Before executing the real mission, the bot prepares a disguise - injecting its code into a legitimate process - explorer.exe (more about it will be explained later). Whether this path should be deployed or not, it is specified by the second parameter (denoted as do_injection).
- If Stage#2 was called with do_injection flag set, it will inject the code into explorer.exe. Before doing so, the environment is checked for the presence of tools used for malware analysis. If any symptom is detected pointing that the sample is running in the controlled environment, application goes in the infinite sleep loop.
- If Stage#2 was called with do_injection flag cleared, it starts proceeding to the main path of execution, that includes connecting to the C&C and downloading malicious modules.
Once it found the connection working, next it verifies whether or not the application is already running (using the mutex with a name unique for the particular machine).
- If the mutex exist, program sends report to the C&C server and exits
- If the mutex does not exist (program is not yet running), it installs itself and then starts the main operations.
Injections to other processesThe older version was injecting the code alternatively to explorer.exe or svchost.exe. Injection to explorer.exe employed an interesting trick that triggered a lot of attention from researchers. It is based on a PowerLoader injection technique (Shell_TrayWnd / NtQueueApcThread).
Injection to svchost.exe was just a fail-safe, and followed more classic way similar to this one. Functions used:
CreateProcessInternalA NtCreateSection NtMapViewOfSection RtlMoveMemory NtUnmapViewOfSection NtQueueApcThread ResumeThreadThe current version dropped that idea in favor for another method (similar to this one) - adding a new section to the remote process and copying its own code there. Functions used:
CreateProcessInternalA NtQueryInformationProcess ReadProcessMemory NtCreateSection NtMapViewOfSection RtlMoveMemory NtUnmapViewOfSection ResumeThreadNow the only target of the injection is explorer.exe.
It patches Entry Point of explorer and adds there a code redirecting to the newly added section. That section contains the injected Stage#2 DLL along with a small loader (similar to the one from Stage#1). Again, the loader prepares Stage#2 and deploys it - this time with different parameters:
Communication protocolOld versions of Smoke Loader were using a very descriptive protocol, with commands directly pointing to the functionality. Below are the parameters used by the old version:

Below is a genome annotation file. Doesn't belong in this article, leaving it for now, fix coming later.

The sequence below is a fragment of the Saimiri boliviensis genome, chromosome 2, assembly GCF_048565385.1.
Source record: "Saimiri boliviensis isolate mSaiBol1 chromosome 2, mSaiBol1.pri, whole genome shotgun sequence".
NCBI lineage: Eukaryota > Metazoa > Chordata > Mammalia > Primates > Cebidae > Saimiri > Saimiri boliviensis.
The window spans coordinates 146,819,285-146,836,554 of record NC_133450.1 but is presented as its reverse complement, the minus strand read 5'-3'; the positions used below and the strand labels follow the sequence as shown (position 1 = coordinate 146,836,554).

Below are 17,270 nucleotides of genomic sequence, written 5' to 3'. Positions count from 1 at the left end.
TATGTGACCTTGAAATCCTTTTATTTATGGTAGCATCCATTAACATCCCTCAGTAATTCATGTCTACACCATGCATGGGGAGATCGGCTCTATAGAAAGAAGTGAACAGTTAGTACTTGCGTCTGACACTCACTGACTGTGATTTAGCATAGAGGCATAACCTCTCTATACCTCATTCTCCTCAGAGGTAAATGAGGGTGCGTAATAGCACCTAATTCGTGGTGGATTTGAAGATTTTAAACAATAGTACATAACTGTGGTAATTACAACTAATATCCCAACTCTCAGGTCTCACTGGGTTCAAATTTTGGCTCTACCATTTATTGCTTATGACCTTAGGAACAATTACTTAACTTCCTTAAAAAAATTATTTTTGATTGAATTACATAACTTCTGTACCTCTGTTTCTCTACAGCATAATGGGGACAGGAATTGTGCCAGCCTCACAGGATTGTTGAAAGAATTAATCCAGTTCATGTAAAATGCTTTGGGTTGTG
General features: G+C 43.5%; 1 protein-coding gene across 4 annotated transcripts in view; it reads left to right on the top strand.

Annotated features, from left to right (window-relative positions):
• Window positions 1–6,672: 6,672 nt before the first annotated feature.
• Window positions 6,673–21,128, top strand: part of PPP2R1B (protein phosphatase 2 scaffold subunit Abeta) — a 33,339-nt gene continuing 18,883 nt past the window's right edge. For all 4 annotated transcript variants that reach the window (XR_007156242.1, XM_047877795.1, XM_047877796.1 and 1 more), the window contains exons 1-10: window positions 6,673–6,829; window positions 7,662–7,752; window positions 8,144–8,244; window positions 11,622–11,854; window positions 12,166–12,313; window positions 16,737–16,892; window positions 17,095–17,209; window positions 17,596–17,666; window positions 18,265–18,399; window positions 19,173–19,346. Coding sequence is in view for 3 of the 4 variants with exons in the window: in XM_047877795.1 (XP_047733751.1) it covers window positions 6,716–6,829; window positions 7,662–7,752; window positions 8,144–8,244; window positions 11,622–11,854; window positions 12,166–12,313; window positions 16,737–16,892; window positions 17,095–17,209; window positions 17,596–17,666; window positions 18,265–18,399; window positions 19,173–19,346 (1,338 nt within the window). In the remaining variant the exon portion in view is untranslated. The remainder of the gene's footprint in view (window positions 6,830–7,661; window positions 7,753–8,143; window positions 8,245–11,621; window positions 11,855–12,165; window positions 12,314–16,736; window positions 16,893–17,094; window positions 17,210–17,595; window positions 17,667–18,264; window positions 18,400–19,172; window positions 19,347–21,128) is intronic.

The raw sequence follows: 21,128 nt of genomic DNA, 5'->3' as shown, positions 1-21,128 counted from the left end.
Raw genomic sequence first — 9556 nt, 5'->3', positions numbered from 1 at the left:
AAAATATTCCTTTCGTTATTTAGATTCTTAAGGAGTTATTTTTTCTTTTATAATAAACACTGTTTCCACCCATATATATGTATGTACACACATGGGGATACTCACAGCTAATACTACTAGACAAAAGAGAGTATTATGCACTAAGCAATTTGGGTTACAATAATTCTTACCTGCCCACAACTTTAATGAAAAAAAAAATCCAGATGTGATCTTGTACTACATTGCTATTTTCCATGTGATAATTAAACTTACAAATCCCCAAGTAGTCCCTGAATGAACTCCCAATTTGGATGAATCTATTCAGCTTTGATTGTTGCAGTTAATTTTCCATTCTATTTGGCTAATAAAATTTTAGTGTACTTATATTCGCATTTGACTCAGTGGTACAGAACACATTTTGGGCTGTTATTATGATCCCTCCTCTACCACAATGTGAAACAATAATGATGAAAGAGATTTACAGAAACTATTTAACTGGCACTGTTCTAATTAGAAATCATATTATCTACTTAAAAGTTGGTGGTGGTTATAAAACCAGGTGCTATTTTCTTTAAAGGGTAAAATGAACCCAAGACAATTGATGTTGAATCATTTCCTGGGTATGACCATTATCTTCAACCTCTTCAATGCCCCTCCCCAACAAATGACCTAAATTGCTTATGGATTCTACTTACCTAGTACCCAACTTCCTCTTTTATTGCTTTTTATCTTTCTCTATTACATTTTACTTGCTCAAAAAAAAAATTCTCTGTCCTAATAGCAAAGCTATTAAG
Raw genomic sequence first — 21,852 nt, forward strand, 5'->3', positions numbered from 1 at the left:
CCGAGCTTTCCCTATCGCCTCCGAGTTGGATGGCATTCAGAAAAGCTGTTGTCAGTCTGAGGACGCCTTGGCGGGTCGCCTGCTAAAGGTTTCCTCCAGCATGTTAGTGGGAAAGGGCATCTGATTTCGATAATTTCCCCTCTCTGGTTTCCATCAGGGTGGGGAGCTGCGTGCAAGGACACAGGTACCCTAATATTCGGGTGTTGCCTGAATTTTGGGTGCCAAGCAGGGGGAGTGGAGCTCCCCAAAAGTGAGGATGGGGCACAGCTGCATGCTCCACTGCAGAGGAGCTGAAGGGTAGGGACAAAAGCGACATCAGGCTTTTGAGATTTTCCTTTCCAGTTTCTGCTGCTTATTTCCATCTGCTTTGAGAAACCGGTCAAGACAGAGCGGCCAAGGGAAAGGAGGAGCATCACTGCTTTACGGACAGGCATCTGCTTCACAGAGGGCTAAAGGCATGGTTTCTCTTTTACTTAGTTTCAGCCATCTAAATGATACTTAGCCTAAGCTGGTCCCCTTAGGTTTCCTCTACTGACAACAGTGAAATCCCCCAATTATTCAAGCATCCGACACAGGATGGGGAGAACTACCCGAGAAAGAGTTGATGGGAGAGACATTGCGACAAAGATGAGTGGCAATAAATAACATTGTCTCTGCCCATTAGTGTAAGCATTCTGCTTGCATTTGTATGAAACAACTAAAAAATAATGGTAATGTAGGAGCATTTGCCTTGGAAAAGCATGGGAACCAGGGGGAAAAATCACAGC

cmd=getload&login= &file= &run=ok &run=fail &sel= &ver= &bits= &doubles=1 &personal=ok &removed=ok &admin= &hash=In the current version, the sent beacon looks different - parameters are separated by a delimiter instead of following the typical, more lengthy key-value format:
"2015#D2C0431D4351DCD46E75D663AA9911B1448D3B2B#00018#6.1#0#0#10001#0#"Reading the beacon, we can confirm that the currently analyzed version is higher than the previous one. The bot also sends its ID, which is generated based on the GUID of particular system and the parameter typical for the particular sample (i.e. "00018").
The program also reports to the C&C if there was attempt to run it more than once (mutex locked):
ConclusionIn the past Smoke Loader was extensively distributed via spam. Now we encountered it carried by an exploit kit.
Many parts of the bot didn't changed over the years, making this malware easy to identify. It still uses the same set of environment checks for its defense. Also, it waits for network accessibility in old style. The protocol used for its communication with the C&C is now less descriptive - it doesn't have so many keywords that identifies its performed actions. Like the previous, traffic is encrypted. The core features also stayed the same and the main role of this malware is to download and deploy other modules.
This was a guest post written by Hasherezade, an independent researcher and programmer with a strong interest in InfoSec. She loves going in details about malware and sharing threat information with the community. Check her out on Twitter @hasherezade and her personal blog: https://hshrzd.wordpress.com.